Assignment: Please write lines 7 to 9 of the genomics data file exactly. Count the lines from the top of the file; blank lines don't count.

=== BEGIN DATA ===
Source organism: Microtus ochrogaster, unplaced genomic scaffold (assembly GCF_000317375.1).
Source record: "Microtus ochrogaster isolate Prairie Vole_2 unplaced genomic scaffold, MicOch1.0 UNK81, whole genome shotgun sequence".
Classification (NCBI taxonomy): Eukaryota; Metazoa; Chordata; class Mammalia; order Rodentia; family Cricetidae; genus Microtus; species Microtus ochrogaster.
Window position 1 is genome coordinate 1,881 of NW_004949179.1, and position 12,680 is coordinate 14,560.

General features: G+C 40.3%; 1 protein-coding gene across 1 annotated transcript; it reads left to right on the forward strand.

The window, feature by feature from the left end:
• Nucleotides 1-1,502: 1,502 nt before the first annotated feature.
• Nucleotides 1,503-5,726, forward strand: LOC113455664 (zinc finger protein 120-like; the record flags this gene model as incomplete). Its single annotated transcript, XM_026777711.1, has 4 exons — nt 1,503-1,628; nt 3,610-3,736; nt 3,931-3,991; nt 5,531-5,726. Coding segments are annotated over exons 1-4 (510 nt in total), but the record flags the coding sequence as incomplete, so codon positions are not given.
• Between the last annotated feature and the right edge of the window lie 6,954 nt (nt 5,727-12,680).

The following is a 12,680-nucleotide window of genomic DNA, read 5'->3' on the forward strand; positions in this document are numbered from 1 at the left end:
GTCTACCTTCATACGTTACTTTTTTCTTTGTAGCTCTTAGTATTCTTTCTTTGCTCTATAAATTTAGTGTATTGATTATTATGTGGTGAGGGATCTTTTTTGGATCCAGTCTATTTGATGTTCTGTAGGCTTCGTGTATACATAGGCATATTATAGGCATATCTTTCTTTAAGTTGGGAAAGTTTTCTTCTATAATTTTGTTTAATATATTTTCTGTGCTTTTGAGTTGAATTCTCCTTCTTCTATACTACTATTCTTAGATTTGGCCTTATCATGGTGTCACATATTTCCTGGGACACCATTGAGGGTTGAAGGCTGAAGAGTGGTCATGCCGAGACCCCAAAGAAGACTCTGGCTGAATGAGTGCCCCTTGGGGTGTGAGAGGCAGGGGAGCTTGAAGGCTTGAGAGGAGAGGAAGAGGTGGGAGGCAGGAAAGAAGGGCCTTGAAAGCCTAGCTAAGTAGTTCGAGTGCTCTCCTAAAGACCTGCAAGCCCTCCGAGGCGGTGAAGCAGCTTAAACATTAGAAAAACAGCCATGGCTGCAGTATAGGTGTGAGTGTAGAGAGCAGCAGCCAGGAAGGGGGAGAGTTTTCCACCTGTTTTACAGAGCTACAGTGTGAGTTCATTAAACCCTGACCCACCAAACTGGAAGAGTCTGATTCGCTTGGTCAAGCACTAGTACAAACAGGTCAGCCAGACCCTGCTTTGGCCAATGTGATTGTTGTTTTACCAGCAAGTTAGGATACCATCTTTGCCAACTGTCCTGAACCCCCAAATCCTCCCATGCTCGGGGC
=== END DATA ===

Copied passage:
• Nucleotides 1-1,502: 1,502 nt before the first annotated feature.
• Nucleotides 1,503-5,726, forward strand: LOC113455664 (zinc finger protein 120-like; the record flags this gene model as incomplete). Its single annotated transcript, XM_026777711.1, has 4 exons — nt 1,503-1,628; nt 3,610-3,736; nt 3,931-3,991; nt 5,531-5,726. Coding segments are annotated over exons 1-4 (510 nt in total), but the record flags the coding sequence as incomplete, so codon positions are not given.
• Between the last annotated feature and the right edge of the window lie 6,954 nt (nt 5,727-12,680).